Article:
The back won’t look too pretty, but that is OK because we are going to cover it up. First, though, we need to glue the ribbon to the back. I used silk ribbon because it is soft and nice and I have a ton of it. Satin or grosgrain ribbons would work well too – width and length are a matter of personal preference. I’d recommend starting with a yard and trimming down as needed.

Hot glue the center of the ribbon to the center of the backing.

Make a line of glue from the center to the corner, and work the ribbon into place. Get it as flat and smooth as possible.

The last step is to cover the backing. I uses knit scraps for this because they are soft, flexible, and won’t fray when cut. Cut a piece that is slightly larger than your backing.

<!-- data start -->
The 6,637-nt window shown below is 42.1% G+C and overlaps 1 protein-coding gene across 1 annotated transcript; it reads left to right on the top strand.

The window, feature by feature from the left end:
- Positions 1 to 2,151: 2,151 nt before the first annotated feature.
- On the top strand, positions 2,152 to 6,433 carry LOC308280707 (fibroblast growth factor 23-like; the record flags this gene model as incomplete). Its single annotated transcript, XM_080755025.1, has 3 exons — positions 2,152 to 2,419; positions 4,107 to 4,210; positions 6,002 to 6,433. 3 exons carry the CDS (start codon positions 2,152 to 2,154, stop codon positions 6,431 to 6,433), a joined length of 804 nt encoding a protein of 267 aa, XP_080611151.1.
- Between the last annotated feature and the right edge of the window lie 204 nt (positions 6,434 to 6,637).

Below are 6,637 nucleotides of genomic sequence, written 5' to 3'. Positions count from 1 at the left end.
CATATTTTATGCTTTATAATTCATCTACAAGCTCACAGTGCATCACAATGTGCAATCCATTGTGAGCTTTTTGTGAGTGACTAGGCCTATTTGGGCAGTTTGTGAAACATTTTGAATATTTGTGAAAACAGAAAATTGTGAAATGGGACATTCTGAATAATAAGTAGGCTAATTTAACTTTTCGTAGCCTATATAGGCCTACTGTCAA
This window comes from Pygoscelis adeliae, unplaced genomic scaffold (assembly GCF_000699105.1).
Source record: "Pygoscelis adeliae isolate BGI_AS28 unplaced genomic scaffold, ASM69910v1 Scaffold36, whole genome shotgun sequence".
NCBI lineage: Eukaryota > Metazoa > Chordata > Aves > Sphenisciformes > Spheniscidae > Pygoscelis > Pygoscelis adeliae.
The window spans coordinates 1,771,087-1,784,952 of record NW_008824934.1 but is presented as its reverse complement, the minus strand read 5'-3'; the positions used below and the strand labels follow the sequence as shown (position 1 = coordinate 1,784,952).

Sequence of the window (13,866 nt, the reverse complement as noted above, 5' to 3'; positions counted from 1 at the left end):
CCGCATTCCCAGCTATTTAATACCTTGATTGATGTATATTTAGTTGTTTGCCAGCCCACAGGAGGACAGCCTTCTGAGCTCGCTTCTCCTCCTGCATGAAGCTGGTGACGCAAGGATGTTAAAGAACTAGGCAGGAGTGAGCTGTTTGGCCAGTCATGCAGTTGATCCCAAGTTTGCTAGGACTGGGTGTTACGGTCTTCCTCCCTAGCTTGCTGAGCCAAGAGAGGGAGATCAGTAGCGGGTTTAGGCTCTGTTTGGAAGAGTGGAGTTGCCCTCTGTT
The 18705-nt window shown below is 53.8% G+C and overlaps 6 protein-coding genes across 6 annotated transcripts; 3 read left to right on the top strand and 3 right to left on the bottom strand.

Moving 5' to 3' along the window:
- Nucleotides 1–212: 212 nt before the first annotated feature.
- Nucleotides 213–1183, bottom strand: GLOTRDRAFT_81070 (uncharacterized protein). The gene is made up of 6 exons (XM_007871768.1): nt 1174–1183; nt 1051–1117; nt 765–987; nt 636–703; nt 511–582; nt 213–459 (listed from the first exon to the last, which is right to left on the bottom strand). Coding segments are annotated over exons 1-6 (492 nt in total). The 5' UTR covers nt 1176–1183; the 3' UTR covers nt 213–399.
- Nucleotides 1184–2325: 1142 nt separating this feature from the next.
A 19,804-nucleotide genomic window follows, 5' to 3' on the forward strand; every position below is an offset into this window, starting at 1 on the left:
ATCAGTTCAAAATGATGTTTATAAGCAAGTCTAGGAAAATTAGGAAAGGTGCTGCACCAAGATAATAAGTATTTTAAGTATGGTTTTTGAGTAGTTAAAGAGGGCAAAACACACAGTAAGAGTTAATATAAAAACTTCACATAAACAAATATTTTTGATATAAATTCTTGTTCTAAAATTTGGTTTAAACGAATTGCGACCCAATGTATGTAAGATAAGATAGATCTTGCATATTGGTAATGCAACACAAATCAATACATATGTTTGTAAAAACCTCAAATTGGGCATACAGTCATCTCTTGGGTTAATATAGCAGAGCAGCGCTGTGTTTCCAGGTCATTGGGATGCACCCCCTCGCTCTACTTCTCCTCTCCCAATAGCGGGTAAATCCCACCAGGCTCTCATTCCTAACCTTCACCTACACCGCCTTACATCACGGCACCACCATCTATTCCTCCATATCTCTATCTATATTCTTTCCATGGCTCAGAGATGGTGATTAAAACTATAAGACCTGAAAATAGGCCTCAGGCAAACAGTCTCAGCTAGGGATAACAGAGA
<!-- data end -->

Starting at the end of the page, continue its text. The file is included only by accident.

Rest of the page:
With hot glue, it is always best to work in small sections. This prevents premature setting and massive burns. Squirt a bit of hot glue on one corner of the backing.

Place the knit fabric over the glue and gently press into place with your fingertips. When it is cool, pull back the fabric and apply glue to the backing. Repeat until the entire backing is covered with the knit fabric.

Check the edges to make sure the felt is attached securely. Do touch-ups, if needed. Also apply a bit of glue to any baubles or beads that seem loose.

Trim the knit to the shape of the backing. If desired, tie some knots in the ribbon near the corners.

The necklace is ready to wear – simply tie around the neck! Can’t you just see this with a little black dress or a v-neck tee? Here is an article that gives some great tips for wearing these fashion statements!

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Carla Hegeman Crim, aka the “Scientific Seamstress” is a molecular biologist turned mom and patternmaker. Her eBooks are written in a clear, logical manner with extreme attention to detail…just like science protocols! When she isn’t in her sewing lab, Carla enjoys gardening, yoga, and spending time with her family.